It is very possible that after having passed weeks, months, or years without thinking about it all, one day I shall suddenly feel an irresistible impulse to ask suddenly and immediately for baptism and I shall run to ask for it. For the action of grace in our hearts is secret and silent. It may also be that my life will come to an end before I have ever felt this impulse.
Bataille would applaud the decision to take the promptings of “irresistible impulse” so seriously, but for him impulse originates in surging internal desire whereas Weil waits for something she can attribute to an external source. This points up what I see as the crux of the difference between Bataille’s and Weil’s thought: it’s not that she believes in God and he is an atheist (for the God that she believes in is quite absent from the world), it’s not that she advocates “good” and he advocates “evil” (for these categories are slippery, as will be discussed in more detail below), and it’s not even that she sees an orderly universe where he sees a disorderly one (though this is true). In terms of their ethical thought, all these concerns are secondary to and derive their importance from the fundamental situation of the subject: Bataille’s is profoundly isolated while Weil’s is profoundly open.
The experience of sovereignty, which Irwin reads as “the basis for an effective resistance to political tyranny,” is a self-enclosed experience, “an experience of the self as sacred.” In Erotism, Bataille explains that humans are “discontinuous” beings, which is more or less to say that we are alone in our heads:
Each being is distinct from all others. His birth, his death, the events of his life may have an interest for others, but he alone is directly concerned in them. He is born alone. He dies alone. Between one being and another, there is a gulf, a discontinuity.
This creates a profound sense of loss, Bataille theorizes, wherein we yearn for the imagined continuity that links everything outside of us; we long to “exist in the world like a wave lost among many other waves.” This sense of loss is what motivates human endeavors such as love, religion, and violence, none of which in its ordinary form can ever really heal over this imagined loss. Death is imagined as a return to continuity, but actual death does not allow its subject to continue to exist and reap the benefits — so Bataille’s mystical practice aims instead at the shattering of the subject, which is a kind of death-while-still-conscious. Eroticism is the name he gives to his mystical practice in this particular book, and he names three varieties: physical, emotional, and religious. Troppmann and Dirty engage at the physical level, wherein the transgressing of taboos and the unselfconsciousness of orgasm offer “little deaths” and the experience of sovereignty described above. The emotional level is tied to romantic love, wherein one can imagine oneself dissolving into one’s beloved. Both of these practices do involve the participation of another person, but the experience of the subject as Bataille conceives it is profoundly isolated; the importance of the encounter with the other lies in the trauma it inflicts on the self, trauma that can cause the desired shattering. In the third level, that of religious mysticism, the other is no longer necessary at all and the required trauma is internalized, imagined through meditation.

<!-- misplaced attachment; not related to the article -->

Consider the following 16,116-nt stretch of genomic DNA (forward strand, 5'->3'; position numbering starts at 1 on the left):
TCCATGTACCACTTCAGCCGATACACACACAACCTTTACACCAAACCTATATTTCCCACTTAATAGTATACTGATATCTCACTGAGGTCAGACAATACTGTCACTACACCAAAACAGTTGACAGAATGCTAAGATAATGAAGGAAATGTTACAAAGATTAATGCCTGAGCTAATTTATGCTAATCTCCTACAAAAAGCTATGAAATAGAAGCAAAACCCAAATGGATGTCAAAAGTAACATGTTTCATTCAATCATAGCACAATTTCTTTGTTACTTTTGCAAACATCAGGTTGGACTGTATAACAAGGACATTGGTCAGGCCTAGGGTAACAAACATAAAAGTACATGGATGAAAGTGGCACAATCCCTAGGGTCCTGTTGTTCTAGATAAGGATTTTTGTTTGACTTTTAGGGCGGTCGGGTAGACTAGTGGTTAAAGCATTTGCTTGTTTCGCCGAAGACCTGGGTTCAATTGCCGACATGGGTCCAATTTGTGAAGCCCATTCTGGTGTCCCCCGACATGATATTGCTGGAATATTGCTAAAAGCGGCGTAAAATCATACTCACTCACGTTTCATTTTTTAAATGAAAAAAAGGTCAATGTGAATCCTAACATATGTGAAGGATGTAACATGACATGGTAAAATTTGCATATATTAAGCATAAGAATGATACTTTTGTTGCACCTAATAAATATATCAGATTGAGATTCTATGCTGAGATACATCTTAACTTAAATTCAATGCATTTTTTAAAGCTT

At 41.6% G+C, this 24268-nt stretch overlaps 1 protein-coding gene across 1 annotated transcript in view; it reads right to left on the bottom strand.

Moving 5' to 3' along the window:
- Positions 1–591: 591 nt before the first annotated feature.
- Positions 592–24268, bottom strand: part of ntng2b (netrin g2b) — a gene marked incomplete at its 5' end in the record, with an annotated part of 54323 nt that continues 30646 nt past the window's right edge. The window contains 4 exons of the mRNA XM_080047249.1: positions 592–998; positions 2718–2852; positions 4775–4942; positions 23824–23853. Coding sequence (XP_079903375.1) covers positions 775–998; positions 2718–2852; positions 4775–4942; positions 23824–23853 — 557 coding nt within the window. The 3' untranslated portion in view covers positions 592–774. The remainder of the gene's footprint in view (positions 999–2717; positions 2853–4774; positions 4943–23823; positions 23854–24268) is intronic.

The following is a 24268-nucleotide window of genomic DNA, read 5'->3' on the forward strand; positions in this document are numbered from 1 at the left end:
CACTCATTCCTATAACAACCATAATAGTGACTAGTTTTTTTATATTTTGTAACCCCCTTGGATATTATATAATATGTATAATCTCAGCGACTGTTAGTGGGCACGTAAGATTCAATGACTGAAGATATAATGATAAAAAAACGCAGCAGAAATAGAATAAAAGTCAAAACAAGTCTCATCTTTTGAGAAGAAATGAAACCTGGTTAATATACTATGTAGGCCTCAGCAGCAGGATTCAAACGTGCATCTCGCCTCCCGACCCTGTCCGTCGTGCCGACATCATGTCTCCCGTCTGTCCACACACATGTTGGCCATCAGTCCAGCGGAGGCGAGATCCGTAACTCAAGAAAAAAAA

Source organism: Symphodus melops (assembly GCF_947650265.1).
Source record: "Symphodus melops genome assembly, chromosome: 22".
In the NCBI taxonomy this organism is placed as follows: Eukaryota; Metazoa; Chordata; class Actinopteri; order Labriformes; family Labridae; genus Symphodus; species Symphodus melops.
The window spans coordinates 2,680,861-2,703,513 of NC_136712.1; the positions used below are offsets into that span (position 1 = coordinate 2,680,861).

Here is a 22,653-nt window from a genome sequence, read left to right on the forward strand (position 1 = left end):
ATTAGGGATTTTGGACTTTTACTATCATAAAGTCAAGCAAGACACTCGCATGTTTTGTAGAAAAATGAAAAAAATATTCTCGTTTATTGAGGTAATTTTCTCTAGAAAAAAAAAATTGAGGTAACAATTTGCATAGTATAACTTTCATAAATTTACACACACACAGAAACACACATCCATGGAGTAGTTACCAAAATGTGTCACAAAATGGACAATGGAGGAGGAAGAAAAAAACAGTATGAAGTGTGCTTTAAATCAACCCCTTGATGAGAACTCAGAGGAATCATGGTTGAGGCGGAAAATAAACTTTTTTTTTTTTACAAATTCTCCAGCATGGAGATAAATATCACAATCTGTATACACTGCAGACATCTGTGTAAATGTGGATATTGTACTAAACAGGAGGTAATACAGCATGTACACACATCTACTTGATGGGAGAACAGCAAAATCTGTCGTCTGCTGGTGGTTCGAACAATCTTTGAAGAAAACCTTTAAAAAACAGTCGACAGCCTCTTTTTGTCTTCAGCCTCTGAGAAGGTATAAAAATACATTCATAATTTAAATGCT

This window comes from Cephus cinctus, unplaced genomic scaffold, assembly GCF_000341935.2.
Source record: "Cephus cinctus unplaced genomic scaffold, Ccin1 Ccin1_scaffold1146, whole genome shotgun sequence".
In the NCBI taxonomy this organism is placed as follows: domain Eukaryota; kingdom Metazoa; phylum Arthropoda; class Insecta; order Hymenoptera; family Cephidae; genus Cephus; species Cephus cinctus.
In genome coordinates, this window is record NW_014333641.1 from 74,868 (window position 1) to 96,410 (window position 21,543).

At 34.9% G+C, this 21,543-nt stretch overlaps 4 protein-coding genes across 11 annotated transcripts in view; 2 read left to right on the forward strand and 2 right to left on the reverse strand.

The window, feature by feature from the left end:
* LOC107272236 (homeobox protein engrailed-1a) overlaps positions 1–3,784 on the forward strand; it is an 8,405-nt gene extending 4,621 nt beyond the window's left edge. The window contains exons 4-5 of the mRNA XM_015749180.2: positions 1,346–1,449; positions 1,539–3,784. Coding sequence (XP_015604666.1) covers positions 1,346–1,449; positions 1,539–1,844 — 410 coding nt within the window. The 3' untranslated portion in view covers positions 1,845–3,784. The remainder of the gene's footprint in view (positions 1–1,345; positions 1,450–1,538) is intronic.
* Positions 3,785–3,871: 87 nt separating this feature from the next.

Faced with the same gulf between human beings, Weil turns not inward but outward. Bataille seems to conclude that, since inner experience is the only kind available, the best one can do is to cultivate that experience to its extremes. Weil, on the other hand, finds her inner experience boring and trivial, choosing instead to focus on the challenge presented by the unknowable outside world. In her ethical practice, this takes the form of attention to the suffering other; in her religious practice, it takes the form of attention to God.
Bataille seeks sovereignty; Weil seeks abdication. Both seek to liberate us from unexamined, fictively unified notions of self, and this has important ethical consequences. Peter Connor (in Georges Bataille and the Mysticism of Sin) calls our attention to an exchange between Bataille and Sartre that took place in March of 1944, in which Sartre points out that Bataille’s valorization of “evil” seems less like a rejection of moral systems than like an alternative moral system. Bataille responds by explaining that, in the overturning of “good” morality by “evil” morality, what is really important is the overturning itself. The process he is describing is not one of abandoning the search for morality, but rather one of an infinite search that seems to have something in common with Weil’s infinite wait for the commands of her absent God. Connor explains that for Bataille,
There is no moral of the story. Ethics does not consist in acquiring knowledge of some thing that can be communicated through a text. This was Kant’s error. Rather, it lies in the infinite inquiry into how communication is possible in general. The movement toward ethics is a movement away from knowledge.
Weil’s faculty of attention also depends crucially on the movement away from knowledge, which would lead one to draw hasty conclusions rather than waiting patiently the truth. But in a world where God is absent and other people are, at bottom, unknowable, must we wait forever?
Weil reflects that “to love a stranger as oneself implies the reverse: to love oneself as a stranger.” Her choice of the word “stranger” instead of the more common Biblical “neighbor” reflects the sense of the parable of the Good Samaritan as well as the thrust of her own ethics of attention, which involves taking on another’s suffering. But the reversal is intriguing, and this is where Bataille can help: ethics cannot be about self-denial alone. The love that motivates it must be universal, and this means that in addition to loving others, we must embrace our flawed, contradictory, selfish selves.